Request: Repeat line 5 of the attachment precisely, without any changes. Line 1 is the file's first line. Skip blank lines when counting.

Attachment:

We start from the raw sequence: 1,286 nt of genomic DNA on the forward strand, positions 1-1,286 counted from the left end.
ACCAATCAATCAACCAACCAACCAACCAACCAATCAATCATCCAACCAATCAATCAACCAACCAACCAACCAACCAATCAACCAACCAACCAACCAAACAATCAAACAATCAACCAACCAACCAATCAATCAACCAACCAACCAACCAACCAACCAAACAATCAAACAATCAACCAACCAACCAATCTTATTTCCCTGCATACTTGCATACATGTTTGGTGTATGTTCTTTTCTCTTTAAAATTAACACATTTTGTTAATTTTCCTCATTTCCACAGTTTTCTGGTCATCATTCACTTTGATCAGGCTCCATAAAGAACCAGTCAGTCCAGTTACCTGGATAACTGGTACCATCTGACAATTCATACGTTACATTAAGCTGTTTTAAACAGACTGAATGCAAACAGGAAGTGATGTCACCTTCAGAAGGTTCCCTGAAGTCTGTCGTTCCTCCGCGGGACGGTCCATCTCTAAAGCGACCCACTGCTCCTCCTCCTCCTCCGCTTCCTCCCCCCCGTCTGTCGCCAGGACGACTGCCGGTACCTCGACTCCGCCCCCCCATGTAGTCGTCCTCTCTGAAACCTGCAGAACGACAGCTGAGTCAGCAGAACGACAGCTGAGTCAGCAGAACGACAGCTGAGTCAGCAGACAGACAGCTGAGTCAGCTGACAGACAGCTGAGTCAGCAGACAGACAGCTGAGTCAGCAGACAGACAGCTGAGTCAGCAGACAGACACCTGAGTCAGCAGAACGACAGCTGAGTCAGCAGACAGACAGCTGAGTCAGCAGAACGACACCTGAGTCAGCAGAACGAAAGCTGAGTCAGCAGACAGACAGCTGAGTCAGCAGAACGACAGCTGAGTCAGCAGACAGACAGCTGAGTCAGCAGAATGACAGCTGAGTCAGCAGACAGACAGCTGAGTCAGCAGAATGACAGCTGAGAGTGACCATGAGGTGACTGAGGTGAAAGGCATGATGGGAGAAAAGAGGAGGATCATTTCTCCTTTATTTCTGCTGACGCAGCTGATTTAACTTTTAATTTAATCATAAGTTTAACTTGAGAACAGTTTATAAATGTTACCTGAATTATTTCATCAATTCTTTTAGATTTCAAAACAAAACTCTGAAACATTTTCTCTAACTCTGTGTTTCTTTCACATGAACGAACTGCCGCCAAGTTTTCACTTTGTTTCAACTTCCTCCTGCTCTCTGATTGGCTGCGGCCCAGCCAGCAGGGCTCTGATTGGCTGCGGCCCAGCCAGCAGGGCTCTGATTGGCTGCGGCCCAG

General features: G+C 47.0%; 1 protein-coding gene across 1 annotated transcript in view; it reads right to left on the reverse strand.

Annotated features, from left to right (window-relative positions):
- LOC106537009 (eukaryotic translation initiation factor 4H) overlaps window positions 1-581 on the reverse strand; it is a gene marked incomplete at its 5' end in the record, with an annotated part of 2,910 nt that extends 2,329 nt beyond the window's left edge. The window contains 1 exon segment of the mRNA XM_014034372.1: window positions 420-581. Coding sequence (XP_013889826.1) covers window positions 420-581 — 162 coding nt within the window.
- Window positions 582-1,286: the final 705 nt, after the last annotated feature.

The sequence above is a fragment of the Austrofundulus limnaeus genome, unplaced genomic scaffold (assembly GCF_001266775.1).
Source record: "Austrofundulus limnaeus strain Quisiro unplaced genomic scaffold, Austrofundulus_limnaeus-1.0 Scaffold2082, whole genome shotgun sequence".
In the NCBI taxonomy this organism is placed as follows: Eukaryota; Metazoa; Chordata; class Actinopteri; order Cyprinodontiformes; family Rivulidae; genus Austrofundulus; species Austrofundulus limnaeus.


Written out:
- LOC106537009 (eukaryotic translation initiation factor 4H) overlaps window positions 1-581 on the reverse strand; it is a gene marked incomplete at its 5' end in the record, with an annotated part of 2,910 nt that extends 2,329 nt beyond the window's left edge. The window contains 1 exon segment of the mRNA XM_014034372.1: window positions 420-581. Coding sequence (XP_013889826.1) covers window positions 420-581 — 162 coding nt within the window.